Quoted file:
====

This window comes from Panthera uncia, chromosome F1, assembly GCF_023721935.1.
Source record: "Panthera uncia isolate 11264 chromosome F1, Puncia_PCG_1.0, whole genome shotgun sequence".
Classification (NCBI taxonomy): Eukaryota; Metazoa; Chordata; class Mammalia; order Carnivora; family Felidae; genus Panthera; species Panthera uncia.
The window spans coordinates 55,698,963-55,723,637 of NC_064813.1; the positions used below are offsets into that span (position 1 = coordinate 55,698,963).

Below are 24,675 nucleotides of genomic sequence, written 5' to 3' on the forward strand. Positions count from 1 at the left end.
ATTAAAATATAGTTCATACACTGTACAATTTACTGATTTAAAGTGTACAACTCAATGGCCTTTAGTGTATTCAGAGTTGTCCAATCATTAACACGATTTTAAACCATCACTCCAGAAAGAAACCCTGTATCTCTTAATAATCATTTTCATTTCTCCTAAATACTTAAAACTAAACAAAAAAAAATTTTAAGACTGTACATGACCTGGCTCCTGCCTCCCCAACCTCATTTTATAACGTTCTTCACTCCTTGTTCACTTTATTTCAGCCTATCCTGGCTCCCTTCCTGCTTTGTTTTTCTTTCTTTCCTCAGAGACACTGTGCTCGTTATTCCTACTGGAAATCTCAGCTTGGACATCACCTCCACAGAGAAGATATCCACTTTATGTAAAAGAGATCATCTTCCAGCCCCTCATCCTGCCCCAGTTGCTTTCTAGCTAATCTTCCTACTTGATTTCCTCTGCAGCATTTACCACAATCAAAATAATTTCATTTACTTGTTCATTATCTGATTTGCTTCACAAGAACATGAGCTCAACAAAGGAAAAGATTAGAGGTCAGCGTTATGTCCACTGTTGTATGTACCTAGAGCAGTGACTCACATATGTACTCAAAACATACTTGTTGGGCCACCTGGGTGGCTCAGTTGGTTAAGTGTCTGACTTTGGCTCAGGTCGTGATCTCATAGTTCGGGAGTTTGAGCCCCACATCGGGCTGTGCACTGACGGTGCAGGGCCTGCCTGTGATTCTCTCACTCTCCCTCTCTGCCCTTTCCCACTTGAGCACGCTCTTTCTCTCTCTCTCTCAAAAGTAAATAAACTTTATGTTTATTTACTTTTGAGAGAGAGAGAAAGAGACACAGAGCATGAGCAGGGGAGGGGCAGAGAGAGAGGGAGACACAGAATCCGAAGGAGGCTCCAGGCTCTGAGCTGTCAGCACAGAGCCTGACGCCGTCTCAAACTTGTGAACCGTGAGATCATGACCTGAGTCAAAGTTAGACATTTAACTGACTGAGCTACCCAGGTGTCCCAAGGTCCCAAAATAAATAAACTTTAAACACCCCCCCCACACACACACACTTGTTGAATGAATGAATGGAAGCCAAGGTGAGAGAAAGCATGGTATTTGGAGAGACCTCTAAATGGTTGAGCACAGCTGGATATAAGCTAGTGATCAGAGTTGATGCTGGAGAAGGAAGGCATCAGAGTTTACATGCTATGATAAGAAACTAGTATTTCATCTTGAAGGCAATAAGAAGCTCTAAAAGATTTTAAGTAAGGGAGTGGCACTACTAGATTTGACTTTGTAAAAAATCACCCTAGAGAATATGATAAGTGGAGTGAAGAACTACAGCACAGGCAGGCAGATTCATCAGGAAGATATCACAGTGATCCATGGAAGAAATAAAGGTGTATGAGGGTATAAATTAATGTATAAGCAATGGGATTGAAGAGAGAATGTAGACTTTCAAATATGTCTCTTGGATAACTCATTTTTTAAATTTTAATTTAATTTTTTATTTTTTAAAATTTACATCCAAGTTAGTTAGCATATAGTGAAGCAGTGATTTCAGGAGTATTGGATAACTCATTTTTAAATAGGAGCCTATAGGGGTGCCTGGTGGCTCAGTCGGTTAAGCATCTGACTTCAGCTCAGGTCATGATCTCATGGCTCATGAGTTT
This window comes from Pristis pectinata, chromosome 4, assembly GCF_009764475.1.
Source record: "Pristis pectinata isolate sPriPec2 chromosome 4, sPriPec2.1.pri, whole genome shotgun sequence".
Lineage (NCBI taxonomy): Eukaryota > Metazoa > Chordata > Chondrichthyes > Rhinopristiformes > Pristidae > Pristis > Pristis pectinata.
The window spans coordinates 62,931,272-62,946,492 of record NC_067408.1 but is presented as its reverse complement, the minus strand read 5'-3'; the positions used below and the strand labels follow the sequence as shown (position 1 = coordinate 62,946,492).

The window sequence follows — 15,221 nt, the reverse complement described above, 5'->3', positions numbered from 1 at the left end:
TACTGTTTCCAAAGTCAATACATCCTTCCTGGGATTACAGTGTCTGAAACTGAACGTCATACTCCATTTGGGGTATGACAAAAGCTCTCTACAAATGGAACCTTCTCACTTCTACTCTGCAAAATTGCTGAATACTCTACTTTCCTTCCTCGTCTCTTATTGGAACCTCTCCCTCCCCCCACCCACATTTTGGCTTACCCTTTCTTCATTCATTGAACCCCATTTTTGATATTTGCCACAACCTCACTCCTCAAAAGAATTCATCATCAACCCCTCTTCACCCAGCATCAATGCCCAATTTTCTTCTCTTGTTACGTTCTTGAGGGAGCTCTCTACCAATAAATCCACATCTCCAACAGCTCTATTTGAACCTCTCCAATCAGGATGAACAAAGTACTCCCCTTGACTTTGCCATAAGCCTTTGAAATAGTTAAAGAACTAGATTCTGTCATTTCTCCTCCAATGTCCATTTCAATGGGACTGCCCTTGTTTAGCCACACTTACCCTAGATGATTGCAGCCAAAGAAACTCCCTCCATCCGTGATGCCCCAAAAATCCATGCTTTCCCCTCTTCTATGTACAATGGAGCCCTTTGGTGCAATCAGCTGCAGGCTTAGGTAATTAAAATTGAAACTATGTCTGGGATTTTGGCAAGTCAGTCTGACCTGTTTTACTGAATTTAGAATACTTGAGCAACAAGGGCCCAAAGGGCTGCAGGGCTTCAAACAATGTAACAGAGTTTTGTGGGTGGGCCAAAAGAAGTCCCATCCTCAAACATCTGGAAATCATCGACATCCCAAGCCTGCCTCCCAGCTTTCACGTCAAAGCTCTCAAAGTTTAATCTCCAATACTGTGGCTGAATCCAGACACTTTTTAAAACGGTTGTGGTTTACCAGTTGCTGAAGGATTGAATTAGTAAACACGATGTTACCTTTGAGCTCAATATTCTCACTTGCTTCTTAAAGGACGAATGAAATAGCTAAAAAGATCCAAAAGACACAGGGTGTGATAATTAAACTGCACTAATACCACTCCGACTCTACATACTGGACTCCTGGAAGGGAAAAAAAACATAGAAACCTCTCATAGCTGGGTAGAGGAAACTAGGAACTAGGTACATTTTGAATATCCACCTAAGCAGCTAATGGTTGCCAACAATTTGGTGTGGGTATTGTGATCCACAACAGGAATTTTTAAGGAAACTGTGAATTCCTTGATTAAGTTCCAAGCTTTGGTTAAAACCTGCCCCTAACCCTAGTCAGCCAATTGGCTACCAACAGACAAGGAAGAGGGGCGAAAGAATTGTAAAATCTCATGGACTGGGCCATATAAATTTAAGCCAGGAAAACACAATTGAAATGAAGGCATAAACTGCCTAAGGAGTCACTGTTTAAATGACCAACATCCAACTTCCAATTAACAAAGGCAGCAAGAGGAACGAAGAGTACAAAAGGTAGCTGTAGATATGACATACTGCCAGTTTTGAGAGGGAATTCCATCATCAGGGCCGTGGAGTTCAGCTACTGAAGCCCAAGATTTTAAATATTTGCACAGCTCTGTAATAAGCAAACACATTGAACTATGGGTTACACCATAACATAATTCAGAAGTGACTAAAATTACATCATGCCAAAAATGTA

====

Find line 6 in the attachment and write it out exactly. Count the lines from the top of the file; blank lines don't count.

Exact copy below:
ATTAAAATATAGTTCATACACTGTACAATTTACTGATTTAAAGTGTACAACTCAATGGCCTTTAGTGTATTCAGAGTTGTCCAATCATTAACACGATTTTAAACCATCACTCCAGAAAGAAACCCTGTATCTCTTAATAATCATTTTCATTTCTCCTAAATACTTAAAACTAAACAAAAAAAAATTTTAAGACTGTACATGACCTGGCTCCTGCCTCCCCAACCTCATTTTATAACGTTCTTCACTCCTTGTTCACTTTATTTCAGCCTATCCTGGCTCCCTTCCTGCTTTGTTTTTCTTTCTTTCCTCAGAGACACTGTGCTCGTTATTCCTACTGGAAATCTCAGCTTGGACATCACCTCCACAGAGAAGATATCCACTTTATGTAAAAGAGATCATCTTCCAGCCCCTCATCCTGCCCCAGTTGCTTTCTAGCTAATCTTCCTACTTGATTTCCTCTGCAGCATTTACCACAATCAAAATAATTTCATTTACTTGTTCATTATCTGATTTGCTTCACAAGAACATGAGCTCAACAAAGGAAAAGATTAGAGGTCAGCGTTATGTCCACTGTTGTATGTACCTAGAGCAGTGACTCACATATGTACTCAAAACATACTTGTTGGGCCACCTGGGTGGCTCAGTTGGTTAAGTGTCTGACTTTGGCTCAGGTCGTGATCTCATAGTTCGGGAGTTTGAGCCCCACATCGGGCTGTGCACTGACGGTGCAGGGCCTGCCTGTGATTCTCTCACTCTCCCTCTCTGCCCTTTCCCACTTGAGCACGCTCTTTCTCTCTCTCTCTCAAAAGTAAATAAACTTTATGTTTATTTACTTTTGAGAGAGAGAGAAAGAGACACAGAGCATGAGCAGGGGAGGGGCAGAGAGAGAGGGAGACACAGAATCCGAAGGAGGCTCCAGGCTCTGAGCTGTCAGCACAGAGCCTGACGCCGTCTCAAACTTGTGAACCGTGAGATCATGACCTGAGTCAAAGTTAGACATTTAACTGACTGAGCTACCCAGGTGTCCCAAGGTCCCAAAATAAATAAACTTTAAACACCCCCCCCACACACACACACTTGTTGAATGAATGAATGGAAGCCAAGGTGAGAGAAAGCATGGTATTTGGAGAGACCTCTAAATGGTTGAGCACAGCTGGATATAAGCTAGTGATCAGAGTTGATGCTGGAGAAGGAAGGCATCAGAGTTTACATGCTATGATAAGAAACTAGTATTTCATCTTGAAGGCAATAAGAAGCTCTAAAAGATTTTAAGTAAGGGAGTGGCACTACTAGATTTGACTTTGTAAAAAATCACCCTAGAGAATATGATAAGTGGAGTGAAGAACTACAGCACAGGCAGGCAGATTCATCAGGAAGATATCACAGTGATCCATGGAAGAAATAAAGGTGTATGAGGGTATAAATTAATGTATAAGCAATGGGATTGAAGAGAGAATGTAGACTTTCAAATATGTCTCTTGGATAACTCATTTTTTAAATTTTAATTTAATTTTTTATTTTTTAAAATTTACATCCAAGTTAGTTAGCATATAGTGAAGCAGTGATTTCAGGAGTATTGGATAACTCATTTTTAAATAGGAGCCTATAGGGGTGCCTGGTGGCTCAGTCGGTTAAGCATCTGACTTCAGCTCAGGTCATGATCTCATGGCTCATGAGTTT